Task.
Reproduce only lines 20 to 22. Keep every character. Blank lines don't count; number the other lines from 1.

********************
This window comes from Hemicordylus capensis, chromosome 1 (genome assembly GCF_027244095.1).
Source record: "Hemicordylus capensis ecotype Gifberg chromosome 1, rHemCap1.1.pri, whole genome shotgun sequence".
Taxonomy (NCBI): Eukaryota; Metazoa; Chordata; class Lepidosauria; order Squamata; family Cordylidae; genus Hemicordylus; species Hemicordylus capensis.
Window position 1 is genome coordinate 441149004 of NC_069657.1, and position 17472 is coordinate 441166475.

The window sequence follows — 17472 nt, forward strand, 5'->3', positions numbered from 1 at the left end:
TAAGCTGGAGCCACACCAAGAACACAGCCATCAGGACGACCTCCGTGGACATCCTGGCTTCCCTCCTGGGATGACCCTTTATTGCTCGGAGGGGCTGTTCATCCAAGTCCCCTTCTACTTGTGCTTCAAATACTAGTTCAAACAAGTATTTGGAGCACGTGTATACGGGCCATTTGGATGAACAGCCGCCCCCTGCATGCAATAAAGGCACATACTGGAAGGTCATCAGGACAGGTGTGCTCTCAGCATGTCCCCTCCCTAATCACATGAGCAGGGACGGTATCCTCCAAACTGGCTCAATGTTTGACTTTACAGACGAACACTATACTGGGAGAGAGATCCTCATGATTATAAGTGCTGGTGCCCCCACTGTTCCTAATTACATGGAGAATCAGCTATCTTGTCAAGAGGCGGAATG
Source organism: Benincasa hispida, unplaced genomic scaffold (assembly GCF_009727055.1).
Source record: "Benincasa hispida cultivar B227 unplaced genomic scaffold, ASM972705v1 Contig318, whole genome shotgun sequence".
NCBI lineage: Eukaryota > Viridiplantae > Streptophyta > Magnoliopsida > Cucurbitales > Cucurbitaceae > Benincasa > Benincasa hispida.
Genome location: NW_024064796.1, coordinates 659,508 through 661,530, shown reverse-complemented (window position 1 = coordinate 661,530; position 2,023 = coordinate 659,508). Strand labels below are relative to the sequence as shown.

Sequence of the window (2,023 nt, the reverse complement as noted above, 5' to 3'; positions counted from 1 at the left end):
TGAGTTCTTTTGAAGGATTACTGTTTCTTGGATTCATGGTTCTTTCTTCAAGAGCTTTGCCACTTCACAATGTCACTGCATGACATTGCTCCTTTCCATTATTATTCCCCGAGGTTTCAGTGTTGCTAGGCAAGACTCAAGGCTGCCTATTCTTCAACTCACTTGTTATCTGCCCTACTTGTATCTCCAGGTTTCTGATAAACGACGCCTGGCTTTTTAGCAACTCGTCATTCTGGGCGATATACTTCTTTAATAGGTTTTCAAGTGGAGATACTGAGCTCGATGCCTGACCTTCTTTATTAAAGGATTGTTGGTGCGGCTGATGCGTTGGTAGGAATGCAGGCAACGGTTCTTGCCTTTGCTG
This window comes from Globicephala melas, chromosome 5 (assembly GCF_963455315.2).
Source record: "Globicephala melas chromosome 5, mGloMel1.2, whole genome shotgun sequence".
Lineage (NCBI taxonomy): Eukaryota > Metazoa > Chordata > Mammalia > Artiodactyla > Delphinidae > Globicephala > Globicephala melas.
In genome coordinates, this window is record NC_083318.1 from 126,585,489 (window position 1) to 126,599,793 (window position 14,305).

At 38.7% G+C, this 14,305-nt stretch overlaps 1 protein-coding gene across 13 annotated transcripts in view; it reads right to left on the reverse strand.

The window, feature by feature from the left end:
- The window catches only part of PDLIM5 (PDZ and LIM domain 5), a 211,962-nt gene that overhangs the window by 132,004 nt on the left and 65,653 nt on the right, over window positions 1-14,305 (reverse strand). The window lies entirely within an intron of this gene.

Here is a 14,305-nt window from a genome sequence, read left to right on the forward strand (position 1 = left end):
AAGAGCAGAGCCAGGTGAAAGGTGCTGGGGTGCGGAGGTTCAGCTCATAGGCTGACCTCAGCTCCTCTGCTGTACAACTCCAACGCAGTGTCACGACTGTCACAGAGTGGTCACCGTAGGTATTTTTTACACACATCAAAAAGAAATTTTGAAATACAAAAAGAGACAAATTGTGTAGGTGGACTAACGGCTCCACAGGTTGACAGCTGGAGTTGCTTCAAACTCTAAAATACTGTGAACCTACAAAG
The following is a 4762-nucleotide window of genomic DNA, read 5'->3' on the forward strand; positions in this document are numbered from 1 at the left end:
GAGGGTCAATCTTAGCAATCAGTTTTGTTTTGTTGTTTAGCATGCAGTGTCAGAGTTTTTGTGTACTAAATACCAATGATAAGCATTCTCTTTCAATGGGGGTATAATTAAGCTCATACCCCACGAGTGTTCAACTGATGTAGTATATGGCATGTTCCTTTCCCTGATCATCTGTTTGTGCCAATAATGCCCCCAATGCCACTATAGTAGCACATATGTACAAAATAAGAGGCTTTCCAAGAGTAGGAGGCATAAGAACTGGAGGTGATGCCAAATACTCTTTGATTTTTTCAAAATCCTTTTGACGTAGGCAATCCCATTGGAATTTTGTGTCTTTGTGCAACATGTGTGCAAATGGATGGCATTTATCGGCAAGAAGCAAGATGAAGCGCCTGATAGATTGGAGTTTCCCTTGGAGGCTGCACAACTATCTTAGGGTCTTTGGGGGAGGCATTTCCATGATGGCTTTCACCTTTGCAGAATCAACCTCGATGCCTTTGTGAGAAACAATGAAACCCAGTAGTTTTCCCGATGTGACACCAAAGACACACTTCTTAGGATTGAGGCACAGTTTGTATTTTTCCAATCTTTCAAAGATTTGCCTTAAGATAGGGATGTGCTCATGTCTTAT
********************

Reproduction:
Here is a 14,305-nt window from a genome sequence, read left to right on the forward strand (position 1 = left end):
AAGAGCAGAGCCAGGTGAAAGGTGCTGGGGTGCGGAGGTTCAGCTCATAGGCTGACCTCAGCTCCTCTGCTGTACAACTCCAACGCAGTGTCACGACTGTCACAGAGTGGTCACCGTAGGTATTTTTTACACACATCAAAAAGAAATTTTGAAATACAAAAAGAGACAAATTGTGTAGGTGGACTAACGGCTCCACAGGTTGACAGCTGGAGTTGCTTCAAACTCTAAAATACTGTGAACCTACAAAG
The following is a 4762-nucleotide window of genomic DNA, read 5'->3' on the forward strand; positions in this document are numbered from 1 at the left end: